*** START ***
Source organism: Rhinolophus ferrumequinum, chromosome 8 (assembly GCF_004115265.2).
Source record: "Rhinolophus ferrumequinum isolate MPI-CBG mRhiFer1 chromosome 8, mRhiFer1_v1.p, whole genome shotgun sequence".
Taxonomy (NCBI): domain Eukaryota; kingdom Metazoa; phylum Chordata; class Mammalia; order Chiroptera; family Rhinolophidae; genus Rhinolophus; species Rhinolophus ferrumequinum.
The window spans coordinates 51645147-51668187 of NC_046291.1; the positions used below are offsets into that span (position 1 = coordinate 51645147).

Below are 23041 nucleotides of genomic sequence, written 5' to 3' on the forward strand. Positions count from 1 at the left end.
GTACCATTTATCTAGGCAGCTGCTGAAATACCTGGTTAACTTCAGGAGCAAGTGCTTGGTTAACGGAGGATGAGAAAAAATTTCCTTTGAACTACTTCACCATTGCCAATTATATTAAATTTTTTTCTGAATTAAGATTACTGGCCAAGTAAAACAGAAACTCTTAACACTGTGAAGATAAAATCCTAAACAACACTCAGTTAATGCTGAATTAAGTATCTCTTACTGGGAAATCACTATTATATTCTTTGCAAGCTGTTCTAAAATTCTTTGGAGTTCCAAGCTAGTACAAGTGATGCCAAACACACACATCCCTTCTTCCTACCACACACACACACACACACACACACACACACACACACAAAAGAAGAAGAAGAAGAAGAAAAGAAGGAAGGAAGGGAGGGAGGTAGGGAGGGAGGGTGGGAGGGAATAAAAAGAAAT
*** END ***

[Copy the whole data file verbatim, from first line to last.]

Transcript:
Source organism: Rhinolophus ferrumequinum, chromosome 8 (assembly GCF_004115265.2).
Source record: "Rhinolophus ferrumequinum isolate MPI-CBG mRhiFer1 chromosome 8, mRhiFer1_v1.p, whole genome shotgun sequence".
Taxonomy (NCBI): domain Eukaryota; kingdom Metazoa; phylum Chordata; class Mammalia; order Chiroptera; family Rhinolophidae; genus Rhinolophus; species Rhinolophus ferrumequinum.
The window spans coordinates 51645147-51668187 of NC_046291.1; the positions used below are offsets into that span (position 1 = coordinate 51645147).

Below are 23041 nucleotides of genomic sequence, written 5' to 3' on the forward strand. Positions count from 1 at the left end.
GTACCATTTATCTAGGCAGCTGCTGAAATACCTGGTTAACTTCAGGAGCAAGTGCTTGGTTAACGGAGGATGAGAAAAAATTTCCTTTGAACTACTTCACCATTGCCAATTATATTAAATTTTTTTCTGAATTAAGATTACTGGCCAAGTAAAACAGAAACTCTTAACACTGTGAAGATAAAATCCTAAACAACACTCAGTTAATGCTGAATTAAGTATCTCTTACTGGGAAATCACTATTATATTCTTTGCAAGCTGTTCTAAAATTCTTTGGAGTTCCAAGCTAGTACAAGTGATGCCAAACACACACATCCCTTCTTCCTACCACACACACACACACACACACACACACACACACACACAAAAGAAGAAGAAGAAGAAGAAAAGAAGGAAGGAAGGGAGGGAGGTAGGGAGGGAGGGTGGGAGGGAATAAAAAGAAAT